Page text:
She got up, put down her work, and went towards the door. “I wish Claudine would come,” she said to herself; but Claudine was not likely to come yet, and meanwhile somebody was waiting.
“I suppose I shall have a flood of French poured over me,” she thought dolorously; but there was clearly no help.
She went to the door, and opened it; a gentleman stood there—a gentleman! She uttered one little cry—
And then they were both standing inside the closed door; and he held her two hands in his, and they were looking at each other with eyes too full of joy to see well.
“Lucia!” he said; “just yourself.” But somehow his voice was not quite steady, and he dare not trust it any further.
“We wanted you so, and you are come. Oh, Maurice! you are good to find us so soon!”
“Did you think I should not?”
“I cannot tell. How could you know where we were?”
“I went to Chester, and asked.”
“To Chester? To my cousin’s? Just to find us out?”
“Why not? Did not you know perfectly well that my first thought when I was free would be to find you?”
He spoke half laughing, but there was no mistaking his earnestness in the matter; was not he here to prove it? Tears came very fast to Lucia’s eyes. This was really like the old happy days coming back.
“Come in,” she said, “mamma is here.” But mamma still slept undisturbed, for their tones had been low in the greatness of their joy; and Maurice drew Lucia back, and would not let her awake her.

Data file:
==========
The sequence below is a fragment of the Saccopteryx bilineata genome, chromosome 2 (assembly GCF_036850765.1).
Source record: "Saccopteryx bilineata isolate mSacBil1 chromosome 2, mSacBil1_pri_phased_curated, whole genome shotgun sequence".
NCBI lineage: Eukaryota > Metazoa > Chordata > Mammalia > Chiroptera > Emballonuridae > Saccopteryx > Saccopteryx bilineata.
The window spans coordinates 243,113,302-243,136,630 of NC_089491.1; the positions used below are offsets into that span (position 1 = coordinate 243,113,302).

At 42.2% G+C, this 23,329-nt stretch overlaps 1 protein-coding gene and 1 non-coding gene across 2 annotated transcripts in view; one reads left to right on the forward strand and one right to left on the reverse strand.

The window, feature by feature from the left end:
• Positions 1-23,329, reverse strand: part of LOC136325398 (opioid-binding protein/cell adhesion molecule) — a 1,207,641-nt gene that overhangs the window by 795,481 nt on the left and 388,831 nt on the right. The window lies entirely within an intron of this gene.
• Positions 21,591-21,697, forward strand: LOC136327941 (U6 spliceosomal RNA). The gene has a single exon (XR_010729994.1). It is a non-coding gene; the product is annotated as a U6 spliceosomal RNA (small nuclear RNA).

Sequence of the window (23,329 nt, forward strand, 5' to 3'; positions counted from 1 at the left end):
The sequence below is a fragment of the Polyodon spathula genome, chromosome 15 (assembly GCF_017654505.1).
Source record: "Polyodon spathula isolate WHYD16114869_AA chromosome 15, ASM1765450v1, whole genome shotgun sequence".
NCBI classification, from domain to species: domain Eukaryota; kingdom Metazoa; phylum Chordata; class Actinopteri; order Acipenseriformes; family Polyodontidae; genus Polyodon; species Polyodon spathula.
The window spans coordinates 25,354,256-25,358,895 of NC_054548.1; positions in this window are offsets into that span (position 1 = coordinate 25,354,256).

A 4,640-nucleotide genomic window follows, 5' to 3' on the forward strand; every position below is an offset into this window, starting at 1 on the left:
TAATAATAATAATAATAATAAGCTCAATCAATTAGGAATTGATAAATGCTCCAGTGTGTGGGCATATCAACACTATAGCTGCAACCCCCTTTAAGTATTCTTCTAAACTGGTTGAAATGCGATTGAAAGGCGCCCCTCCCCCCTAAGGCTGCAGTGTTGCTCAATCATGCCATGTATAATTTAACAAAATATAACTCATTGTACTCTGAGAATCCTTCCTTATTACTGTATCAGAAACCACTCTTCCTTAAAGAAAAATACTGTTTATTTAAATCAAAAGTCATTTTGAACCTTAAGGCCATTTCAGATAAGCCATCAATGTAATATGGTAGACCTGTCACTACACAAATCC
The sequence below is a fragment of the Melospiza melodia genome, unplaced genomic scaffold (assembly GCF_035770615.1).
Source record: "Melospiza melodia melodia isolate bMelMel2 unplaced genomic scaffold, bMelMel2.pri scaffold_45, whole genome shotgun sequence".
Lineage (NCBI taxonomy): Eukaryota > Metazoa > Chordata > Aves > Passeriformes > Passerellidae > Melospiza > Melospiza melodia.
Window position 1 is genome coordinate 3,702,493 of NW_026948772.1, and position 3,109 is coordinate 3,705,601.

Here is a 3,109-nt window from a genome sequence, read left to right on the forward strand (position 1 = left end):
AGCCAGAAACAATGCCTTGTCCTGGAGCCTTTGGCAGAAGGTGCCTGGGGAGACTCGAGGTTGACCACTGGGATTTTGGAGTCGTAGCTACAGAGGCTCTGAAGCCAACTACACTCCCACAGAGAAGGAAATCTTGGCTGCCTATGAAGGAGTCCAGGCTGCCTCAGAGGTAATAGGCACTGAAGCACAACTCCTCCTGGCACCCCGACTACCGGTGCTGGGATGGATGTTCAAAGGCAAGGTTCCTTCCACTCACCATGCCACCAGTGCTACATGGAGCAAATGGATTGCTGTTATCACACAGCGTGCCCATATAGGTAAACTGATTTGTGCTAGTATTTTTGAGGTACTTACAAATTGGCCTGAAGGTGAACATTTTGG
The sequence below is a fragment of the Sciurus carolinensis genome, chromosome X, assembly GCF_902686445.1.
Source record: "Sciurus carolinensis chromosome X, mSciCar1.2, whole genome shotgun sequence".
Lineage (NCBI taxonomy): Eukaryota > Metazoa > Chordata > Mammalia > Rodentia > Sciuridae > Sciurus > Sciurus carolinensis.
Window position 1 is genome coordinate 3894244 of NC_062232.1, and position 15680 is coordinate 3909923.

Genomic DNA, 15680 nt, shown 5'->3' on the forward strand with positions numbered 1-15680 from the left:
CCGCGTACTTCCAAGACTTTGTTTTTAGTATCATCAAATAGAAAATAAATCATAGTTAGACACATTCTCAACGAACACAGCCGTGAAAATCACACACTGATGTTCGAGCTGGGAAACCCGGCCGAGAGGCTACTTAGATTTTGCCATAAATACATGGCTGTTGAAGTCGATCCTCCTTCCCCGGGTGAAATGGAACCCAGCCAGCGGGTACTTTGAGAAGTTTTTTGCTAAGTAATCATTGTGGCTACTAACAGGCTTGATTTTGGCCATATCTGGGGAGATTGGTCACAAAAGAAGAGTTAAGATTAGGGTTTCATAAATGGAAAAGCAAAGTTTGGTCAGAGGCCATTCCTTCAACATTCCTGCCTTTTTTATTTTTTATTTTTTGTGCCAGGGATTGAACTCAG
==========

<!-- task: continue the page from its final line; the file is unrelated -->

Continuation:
“She looks very tired,” he said rather hypocritically; “and it will be time enough to see me when she awakes. Don’t disturb her.”
Lucia looked at her mother anxiously. She knew this sleep was good for the invalid, and yet it might last an hour, and how could she wait all that time for the thousand things she wanted to hear from Maurice? The door of their tiny salle a manger stood a little open.
“Come in here, then,” she said, “we shall be able to see when she wakes—and I must talk to you.”
Maurice followed obediently—this was better than his hopes, to have Lucia all to himself for the first half hour. She made him sit down in such a manner that he could not be seen by Mrs. Costello, while she herself could see through the open door and watch for her mother’s waking.